A new analysis of a ‘lost’ skull rewrites the recent family tree of the human species, showing our closest relatives lived in China.
The 140,000-year-old skull fossils are leading to more questions than answers. Also found was the oldest intact campfire ever found in the open air.
Our research has also uncovered major long-term changes in ancient animal populations at Denisova Cave, and has provided the first direct evidence of Homo sapiens having lived there.
We studied people’s brains while they held tools correctly and incorrectly.
Burials seem to have been uncommon in Africa some 80,000 years ago, although they were widespread in Eurasia.
Our biggest evolutionary advantages are an ability to walk on two legs and our big brains.
Researchers unearthed the 105,000-year-old artefacts from a spiritual site in southern Africa. Although far from the coast, the area is associated with stories of a great water snake.
The ancestors of modern-day people living on Southeast Asian islands likely interbred with a prehistoric species called Denisovans - raising the possibility of fresh and intriguing fossil discoveries.
Neanderthal-human hybrid brains grown in the lab give fascinating insights into evolution.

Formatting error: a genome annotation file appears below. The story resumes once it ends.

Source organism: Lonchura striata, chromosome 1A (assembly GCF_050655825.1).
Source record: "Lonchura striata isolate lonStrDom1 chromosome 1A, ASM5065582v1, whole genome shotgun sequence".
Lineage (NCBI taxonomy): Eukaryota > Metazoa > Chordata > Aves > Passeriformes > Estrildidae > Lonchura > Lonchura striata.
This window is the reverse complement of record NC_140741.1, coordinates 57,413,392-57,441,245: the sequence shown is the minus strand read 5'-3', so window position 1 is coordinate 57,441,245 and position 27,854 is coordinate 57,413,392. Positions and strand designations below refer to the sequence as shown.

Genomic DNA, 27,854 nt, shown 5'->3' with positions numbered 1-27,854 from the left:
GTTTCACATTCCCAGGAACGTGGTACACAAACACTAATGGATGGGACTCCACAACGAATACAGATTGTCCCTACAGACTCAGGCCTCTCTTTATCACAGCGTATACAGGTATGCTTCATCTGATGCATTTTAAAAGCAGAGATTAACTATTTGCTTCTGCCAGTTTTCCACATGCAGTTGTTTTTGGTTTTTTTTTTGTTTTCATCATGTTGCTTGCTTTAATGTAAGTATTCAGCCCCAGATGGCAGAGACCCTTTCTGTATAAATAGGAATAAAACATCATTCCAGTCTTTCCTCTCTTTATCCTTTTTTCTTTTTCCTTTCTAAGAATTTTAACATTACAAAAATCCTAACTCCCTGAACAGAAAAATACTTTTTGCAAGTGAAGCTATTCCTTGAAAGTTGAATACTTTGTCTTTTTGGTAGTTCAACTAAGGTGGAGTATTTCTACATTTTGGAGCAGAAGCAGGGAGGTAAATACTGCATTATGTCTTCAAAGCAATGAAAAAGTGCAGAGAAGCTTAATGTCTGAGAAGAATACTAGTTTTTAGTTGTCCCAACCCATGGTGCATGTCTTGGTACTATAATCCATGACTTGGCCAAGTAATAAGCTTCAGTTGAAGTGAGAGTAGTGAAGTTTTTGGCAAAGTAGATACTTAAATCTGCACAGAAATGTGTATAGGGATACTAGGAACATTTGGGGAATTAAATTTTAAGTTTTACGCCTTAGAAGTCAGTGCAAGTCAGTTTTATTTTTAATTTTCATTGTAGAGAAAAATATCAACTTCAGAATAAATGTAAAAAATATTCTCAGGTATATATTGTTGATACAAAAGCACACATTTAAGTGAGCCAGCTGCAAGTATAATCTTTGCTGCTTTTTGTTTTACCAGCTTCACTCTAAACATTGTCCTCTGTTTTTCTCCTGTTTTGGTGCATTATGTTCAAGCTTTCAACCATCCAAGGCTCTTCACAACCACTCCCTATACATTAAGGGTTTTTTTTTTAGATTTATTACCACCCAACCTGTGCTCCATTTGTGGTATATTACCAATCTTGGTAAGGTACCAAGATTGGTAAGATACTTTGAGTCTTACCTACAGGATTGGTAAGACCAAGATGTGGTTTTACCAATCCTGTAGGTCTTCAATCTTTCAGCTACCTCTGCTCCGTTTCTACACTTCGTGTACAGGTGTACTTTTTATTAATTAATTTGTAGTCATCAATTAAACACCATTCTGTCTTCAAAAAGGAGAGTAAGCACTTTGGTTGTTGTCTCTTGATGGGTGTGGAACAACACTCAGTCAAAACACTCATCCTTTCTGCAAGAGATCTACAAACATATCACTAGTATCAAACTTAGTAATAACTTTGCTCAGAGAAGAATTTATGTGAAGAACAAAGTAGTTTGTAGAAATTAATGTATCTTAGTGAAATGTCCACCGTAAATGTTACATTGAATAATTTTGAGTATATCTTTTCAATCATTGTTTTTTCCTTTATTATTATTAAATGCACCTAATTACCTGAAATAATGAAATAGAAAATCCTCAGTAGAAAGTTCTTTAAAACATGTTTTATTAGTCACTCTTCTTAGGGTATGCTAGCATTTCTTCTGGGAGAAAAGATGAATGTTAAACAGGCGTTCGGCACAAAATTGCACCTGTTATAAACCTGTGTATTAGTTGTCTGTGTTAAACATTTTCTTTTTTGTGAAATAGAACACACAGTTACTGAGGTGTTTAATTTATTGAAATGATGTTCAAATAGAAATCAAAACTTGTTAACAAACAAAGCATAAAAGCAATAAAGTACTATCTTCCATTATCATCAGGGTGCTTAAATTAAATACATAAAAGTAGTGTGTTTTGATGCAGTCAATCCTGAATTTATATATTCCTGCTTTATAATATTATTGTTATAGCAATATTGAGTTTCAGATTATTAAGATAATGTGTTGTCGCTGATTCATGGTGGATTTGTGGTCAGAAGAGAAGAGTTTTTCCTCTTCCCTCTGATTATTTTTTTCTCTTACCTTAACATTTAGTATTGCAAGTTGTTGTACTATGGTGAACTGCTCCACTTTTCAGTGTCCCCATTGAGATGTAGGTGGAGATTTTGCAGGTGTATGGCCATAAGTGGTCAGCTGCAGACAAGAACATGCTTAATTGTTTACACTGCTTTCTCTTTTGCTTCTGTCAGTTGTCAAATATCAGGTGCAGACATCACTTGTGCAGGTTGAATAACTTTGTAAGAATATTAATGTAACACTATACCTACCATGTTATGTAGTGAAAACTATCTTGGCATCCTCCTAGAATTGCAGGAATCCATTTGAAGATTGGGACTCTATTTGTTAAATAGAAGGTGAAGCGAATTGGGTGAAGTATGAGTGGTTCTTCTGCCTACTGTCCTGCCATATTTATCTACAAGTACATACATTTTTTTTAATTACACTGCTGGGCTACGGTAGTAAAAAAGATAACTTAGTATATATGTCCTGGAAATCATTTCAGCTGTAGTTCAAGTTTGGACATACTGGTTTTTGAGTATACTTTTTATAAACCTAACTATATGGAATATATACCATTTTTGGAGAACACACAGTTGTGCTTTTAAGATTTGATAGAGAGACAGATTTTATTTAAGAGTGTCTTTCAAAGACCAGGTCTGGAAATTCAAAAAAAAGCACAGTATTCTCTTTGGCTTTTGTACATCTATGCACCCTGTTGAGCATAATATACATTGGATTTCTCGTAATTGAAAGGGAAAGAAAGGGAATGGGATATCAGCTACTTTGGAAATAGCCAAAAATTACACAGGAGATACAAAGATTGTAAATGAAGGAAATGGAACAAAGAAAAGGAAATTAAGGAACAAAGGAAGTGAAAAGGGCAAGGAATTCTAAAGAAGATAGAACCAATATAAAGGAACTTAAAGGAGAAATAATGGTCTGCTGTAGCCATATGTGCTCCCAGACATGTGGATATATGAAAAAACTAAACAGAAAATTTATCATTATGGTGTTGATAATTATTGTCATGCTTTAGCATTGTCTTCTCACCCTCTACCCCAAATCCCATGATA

A war with Neanderthals makes a compelling narrative but the evidence is limited is best.
Did Neanderthal military superiority delay our migration out of Africa?
A new environmental record for a prehistoric site in Kenya helped researchers figure out how external conditions influenced which of our ancient ancestors lived there, with what way of life.
These findings represent the earliest evidence for Homo sapiens on the Arabian Peninsula, and demonstrates the importance of Arabia for understanding human prehistory.
Before 200,000 years ago, close to the origin of our species, people preferred the use of broad-leaved grasses to build their beds and resting areas using ash layers underneath.
Research shows smartphone use disrupts an essential facet of human connection – eye contact.
While crocodylian fossil swim traces have been described from other continents, to the best of our knowledge the examples we describe are the first such reptilian swim traces from Africa.
Early humans in Africa may have interbred with a ghost population that likely split from the ancestors of humans and Neanderthals between 360,000 and 1.02 million years ago.
The answer lies in determining what we are and what we want to become.
The charred remains of root vegetables found at Border Cave help us understand how early humans survived and thrived.
A quirk of psychology that affects the way people learn from others may have helped unlock the complicated technologies and rituals that human culture hinges on.